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How Green and Sustainable Should Data Centres Become?

 

WebKnowHow
Friday, February 16, 2007; 03:57 AM

A new seminar will take place at this year’s Data Centres Europe event to address the rising concern for power efficiency and sustainability in the Data Centre (www.datacentres.com/dce)

Reflecting the focus given to the issue already evidenced in the sustainable design movement initiated by the US Green Building Council (USGBC), the first European Green seminar will be provided as part of this year’s annual Data Centres Europe event.

A distinguished panel of experts including Ian Bitterlin, vice president EMEA and Asia of Active Power, Stephen Andrews, principal of Gensler Architects, Sol Squire, managing director of Data Islandia and Arun Shenoy, director of digital enterprises at Intel UK and Ireland, will discuss the practical outcomes of current green innovation and timetable for implementation.

Global consultancy ARUP will also provide a workshop amplifying these issues, and address the implementation of green strategies in the data centre.

‘Data centres are clearly energy intensive and their ongoing evolution should consider not only the growing IT driven demand but also the need to minimise carbon footprint, challenging any acceptance that opportunities to improve sustainable performance are limited or simply do not exist,’ commented Andrew Harrison, Director at ARUP.

‘Whether data centres can be green, will depend on factors such as design and the application of alternative and renewable technologies. I believe we should set targets - achieving a LEED™ or BREEAM™ rating for example, and challenge ourselves by thinking unconventionally about data centres, which will be a key theme for us to discuss at the forthcoming event.’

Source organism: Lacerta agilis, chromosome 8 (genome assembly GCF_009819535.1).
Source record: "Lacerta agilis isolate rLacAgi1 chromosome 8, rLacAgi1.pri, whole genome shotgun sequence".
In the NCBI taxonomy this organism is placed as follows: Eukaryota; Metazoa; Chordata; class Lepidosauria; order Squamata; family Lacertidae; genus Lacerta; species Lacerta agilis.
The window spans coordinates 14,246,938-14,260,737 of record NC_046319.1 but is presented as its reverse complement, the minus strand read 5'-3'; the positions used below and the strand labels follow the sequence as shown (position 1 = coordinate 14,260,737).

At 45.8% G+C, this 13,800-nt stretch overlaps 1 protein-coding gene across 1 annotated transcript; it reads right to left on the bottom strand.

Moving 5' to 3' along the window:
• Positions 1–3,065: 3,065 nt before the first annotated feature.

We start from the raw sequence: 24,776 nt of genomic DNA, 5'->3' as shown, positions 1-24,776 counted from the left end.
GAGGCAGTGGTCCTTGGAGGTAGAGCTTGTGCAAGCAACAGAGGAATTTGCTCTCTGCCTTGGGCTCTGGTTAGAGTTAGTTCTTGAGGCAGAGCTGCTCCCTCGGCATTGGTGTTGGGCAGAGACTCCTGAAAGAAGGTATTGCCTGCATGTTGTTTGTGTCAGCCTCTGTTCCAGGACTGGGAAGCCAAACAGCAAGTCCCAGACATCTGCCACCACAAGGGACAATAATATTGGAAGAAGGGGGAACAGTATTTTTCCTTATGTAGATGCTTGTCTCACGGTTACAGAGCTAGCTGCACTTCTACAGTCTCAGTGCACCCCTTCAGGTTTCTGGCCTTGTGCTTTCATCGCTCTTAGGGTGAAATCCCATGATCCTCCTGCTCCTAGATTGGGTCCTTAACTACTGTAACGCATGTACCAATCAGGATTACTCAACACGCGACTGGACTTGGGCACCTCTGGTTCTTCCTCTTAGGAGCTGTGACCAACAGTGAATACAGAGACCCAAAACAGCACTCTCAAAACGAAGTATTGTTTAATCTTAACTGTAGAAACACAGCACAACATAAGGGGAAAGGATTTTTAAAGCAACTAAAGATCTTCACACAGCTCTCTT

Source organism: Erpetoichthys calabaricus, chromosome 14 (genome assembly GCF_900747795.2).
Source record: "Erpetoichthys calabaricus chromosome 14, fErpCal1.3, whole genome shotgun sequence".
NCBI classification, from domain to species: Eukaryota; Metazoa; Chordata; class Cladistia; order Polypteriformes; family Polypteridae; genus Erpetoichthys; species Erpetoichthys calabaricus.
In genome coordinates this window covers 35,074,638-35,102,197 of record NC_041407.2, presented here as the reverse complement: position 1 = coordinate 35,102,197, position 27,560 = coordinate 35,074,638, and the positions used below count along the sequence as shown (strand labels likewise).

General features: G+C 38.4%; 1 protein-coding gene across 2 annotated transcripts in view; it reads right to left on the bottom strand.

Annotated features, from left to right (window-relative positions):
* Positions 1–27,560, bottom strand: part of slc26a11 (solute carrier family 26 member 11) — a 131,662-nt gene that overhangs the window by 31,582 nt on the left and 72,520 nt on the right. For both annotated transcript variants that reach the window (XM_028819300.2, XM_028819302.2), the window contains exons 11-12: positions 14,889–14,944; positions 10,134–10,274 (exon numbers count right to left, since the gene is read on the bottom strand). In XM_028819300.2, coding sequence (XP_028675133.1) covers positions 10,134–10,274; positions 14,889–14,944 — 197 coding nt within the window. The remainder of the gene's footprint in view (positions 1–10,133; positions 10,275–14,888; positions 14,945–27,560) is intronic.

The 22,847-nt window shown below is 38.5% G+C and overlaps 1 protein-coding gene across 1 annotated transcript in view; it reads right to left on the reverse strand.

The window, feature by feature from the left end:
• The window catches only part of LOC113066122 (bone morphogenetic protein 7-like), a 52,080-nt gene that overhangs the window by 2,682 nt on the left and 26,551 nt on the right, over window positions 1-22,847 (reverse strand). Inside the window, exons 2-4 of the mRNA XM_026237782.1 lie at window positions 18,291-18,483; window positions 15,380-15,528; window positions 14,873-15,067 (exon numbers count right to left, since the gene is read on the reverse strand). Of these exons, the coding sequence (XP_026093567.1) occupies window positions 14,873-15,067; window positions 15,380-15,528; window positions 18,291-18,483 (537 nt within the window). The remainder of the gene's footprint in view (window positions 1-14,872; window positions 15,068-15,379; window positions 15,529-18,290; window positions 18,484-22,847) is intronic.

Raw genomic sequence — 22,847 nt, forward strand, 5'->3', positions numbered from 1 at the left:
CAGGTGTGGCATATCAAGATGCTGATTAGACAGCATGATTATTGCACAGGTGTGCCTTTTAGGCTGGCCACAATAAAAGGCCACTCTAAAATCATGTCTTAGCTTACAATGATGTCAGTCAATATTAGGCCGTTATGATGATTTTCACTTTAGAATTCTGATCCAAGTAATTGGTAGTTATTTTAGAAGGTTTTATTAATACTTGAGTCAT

Collectively the experts will discuss perhaps the biggest challenge in designing a green data centre which is that the buildings are high consumers of energy, with built-in redundancies and enormous amounts of equipment.

Strategies that will be assessed include Energy Star rated equipment, LEED certification, the use of fuel cell and flywheel technologies, catalytic converters on the backup power diesel generators, the use of recycled materials, low emission paints and carpeting, as well as sustainable landscaping features.

As performance per Watt has increasingly become a benchmark in buying criteria for companies building data centres, the panel will discuss whether the industry has reacted quickly enough to provide measurable benchmarks such as power ratings on servers.

Other issues such a cooling at chip level, distribution of airconditioning systems and measurement of airflows, rack systems with centralised power to cut energy use, and the onset of virtualisation are issues that also occur throughout the event.

Data Centres Europe will be taking place in London 22-23 March 2007 at the Millennium Hotel in Grosvenor Square

For more information visit www.datacentres.com.

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